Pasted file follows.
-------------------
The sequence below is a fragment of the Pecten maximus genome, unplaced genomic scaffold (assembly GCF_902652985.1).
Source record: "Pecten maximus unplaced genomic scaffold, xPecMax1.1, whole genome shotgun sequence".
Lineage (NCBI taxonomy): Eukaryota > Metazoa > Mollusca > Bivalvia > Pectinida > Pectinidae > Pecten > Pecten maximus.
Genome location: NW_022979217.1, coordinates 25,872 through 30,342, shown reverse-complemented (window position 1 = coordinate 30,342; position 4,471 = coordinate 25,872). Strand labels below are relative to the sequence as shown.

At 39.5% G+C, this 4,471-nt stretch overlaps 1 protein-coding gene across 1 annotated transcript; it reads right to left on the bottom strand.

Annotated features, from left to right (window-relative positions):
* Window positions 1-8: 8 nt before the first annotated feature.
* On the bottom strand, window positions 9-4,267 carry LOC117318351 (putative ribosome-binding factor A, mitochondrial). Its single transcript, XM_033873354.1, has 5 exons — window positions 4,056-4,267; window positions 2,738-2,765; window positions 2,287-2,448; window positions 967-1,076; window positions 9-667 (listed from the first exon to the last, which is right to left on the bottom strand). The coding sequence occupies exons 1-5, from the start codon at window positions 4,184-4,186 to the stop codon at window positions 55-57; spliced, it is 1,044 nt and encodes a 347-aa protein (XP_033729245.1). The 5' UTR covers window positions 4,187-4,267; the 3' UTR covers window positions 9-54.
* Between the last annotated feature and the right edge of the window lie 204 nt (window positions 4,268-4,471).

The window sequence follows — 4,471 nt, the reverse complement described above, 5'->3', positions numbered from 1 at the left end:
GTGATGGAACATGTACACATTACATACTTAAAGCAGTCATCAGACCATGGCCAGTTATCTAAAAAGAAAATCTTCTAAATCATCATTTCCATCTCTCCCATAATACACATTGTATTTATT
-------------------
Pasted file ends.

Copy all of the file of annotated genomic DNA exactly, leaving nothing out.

The sequence below is a fragment of the Pecten maximus genome, unplaced genomic scaffold (assembly GCF_902652985.1).
Source record: "Pecten maximus unplaced genomic scaffold, xPecMax1.1, whole genome shotgun sequence".
Lineage (NCBI taxonomy): Eukaryota > Metazoa > Mollusca > Bivalvia > Pectinida > Pectinidae > Pecten > Pecten maximus.
Genome location: NW_022979217.1, coordinates 25,872 through 30,342, shown reverse-complemented (window position 1 = coordinate 30,342; position 4,471 = coordinate 25,872). Strand labels below are relative to the sequence as shown.

At 39.5% G+C, this 4,471-nt stretch overlaps 1 protein-coding gene across 1 annotated transcript; it reads right to left on the bottom strand.

Annotated features, from left to right (window-relative positions):
* Window positions 1-8: 8 nt before the first annotated feature.
* On the bottom strand, window positions 9-4,267 carry LOC117318351 (putative ribosome-binding factor A, mitochondrial). Its single transcript, XM_033873354.1, has 5 exons — window positions 4,056-4,267; window positions 2,738-2,765; window positions 2,287-2,448; window positions 967-1,076; window positions 9-667 (listed from the first exon to the last, which is right to left on the bottom strand). The coding sequence occupies exons 1-5, from the start codon at window positions 4,184-4,186 to the stop codon at window positions 55-57; spliced, it is 1,044 nt and encodes a 347-aa protein (XP_033729245.1). The 5' UTR covers window positions 4,187-4,267; the 3' UTR covers window positions 9-54.
* Between the last annotated feature and the right edge of the window lie 204 nt (window positions 4,268-4,471).

The window sequence follows — 4,471 nt, the reverse complement described above, 5'->3', positions numbered from 1 at the left end:
GTGATGGAACATGTACACATTACATACTTAAAGCAGTCATCAGACCATGGCCAGTTATCTAAAAAGAAAATCTTCTAAATCATCATTTCCATCTCTCCCATAATACACATTGTATTTATT